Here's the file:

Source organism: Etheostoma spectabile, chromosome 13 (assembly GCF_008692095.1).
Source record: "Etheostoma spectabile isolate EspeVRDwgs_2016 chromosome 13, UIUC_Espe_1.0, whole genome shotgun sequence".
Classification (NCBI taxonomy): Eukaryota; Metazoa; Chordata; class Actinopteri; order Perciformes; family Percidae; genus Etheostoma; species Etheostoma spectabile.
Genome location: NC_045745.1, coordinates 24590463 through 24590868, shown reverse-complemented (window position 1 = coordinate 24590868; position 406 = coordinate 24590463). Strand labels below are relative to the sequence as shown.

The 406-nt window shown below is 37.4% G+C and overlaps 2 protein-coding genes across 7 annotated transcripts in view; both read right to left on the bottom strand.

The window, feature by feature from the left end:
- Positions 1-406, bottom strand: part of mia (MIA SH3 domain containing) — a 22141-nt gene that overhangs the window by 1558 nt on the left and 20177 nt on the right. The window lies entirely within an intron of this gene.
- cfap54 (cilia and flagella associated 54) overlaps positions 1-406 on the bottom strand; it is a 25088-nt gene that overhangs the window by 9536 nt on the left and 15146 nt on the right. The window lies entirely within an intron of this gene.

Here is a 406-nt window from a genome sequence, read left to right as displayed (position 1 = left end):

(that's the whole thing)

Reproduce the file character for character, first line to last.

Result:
Source organism: Etheostoma spectabile, chromosome 13 (assembly GCF_008692095.1).
Source record: "Etheostoma spectabile isolate EspeVRDwgs_2016 chromosome 13, UIUC_Espe_1.0, whole genome shotgun sequence".
Classification (NCBI taxonomy): Eukaryota; Metazoa; Chordata; class Actinopteri; order Perciformes; family Percidae; genus Etheostoma; species Etheostoma spectabile.
Genome location: NC_045745.1, coordinates 24590463 through 24590868, shown reverse-complemented (window position 1 = coordinate 24590868; position 406 = coordinate 24590463). Strand labels below are relative to the sequence as shown.

The 406-nt window shown below is 37.4% G+C and overlaps 2 protein-coding genes across 7 annotated transcripts in view; both read right to left on the bottom strand.

The window, feature by feature from the left end:
- Positions 1-406, bottom strand: part of mia (MIA SH3 domain containing) — a 22141-nt gene that overhangs the window by 1558 nt on the left and 20177 nt on the right. The window lies entirely within an intron of this gene.
- cfap54 (cilia and flagella associated 54) overlaps positions 1-406 on the bottom strand; it is a 25088-nt gene that overhangs the window by 9536 nt on the left and 15146 nt on the right. The window lies entirely within an intron of this gene.

Here is a 406-nt window from a genome sequence, read left to right as displayed (position 1 = left end):